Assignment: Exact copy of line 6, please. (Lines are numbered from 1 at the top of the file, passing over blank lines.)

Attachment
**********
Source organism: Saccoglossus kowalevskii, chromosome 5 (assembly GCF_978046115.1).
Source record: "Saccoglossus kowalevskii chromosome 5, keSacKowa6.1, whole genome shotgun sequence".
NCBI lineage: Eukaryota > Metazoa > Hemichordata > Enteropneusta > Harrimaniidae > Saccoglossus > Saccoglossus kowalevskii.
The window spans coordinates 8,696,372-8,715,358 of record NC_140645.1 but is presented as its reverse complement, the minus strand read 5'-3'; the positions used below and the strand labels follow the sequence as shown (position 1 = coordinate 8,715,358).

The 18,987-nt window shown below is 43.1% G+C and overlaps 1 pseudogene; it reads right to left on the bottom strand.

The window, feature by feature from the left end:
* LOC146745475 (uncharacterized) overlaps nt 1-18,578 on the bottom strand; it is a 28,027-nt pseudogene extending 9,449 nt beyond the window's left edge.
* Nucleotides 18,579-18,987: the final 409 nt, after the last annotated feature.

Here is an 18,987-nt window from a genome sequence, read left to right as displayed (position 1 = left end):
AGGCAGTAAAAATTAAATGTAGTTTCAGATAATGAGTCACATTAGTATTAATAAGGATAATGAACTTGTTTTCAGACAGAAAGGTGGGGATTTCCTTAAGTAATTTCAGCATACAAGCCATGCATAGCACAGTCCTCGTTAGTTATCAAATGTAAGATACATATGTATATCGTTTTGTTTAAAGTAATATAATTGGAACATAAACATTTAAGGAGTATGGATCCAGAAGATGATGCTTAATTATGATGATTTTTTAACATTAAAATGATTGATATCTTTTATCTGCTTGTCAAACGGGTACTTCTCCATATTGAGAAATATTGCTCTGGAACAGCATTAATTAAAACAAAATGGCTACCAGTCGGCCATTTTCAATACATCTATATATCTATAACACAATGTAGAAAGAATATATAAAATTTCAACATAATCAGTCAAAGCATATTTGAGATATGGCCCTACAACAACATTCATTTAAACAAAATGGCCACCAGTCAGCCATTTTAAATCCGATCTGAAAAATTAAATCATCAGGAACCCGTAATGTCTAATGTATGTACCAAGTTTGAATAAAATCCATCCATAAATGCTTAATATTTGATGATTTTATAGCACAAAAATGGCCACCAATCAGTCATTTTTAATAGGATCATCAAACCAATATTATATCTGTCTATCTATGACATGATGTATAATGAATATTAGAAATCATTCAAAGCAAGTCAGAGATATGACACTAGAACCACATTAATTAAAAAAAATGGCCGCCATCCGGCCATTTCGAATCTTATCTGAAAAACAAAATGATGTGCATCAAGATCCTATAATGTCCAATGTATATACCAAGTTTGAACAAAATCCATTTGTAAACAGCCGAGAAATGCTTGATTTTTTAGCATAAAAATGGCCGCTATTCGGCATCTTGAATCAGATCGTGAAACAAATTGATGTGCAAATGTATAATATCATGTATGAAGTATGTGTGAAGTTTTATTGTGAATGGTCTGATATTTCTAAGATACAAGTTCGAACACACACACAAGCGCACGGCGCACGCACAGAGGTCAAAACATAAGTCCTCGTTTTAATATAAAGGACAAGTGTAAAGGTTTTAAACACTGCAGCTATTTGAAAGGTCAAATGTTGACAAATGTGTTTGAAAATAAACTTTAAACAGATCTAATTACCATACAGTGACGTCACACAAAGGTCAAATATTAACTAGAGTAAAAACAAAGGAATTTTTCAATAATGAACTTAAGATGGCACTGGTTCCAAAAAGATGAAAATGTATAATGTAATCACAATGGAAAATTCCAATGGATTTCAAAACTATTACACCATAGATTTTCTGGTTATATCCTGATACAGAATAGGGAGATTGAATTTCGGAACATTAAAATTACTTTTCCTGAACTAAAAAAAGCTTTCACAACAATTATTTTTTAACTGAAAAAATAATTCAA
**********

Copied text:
The window, feature by feature from the left end: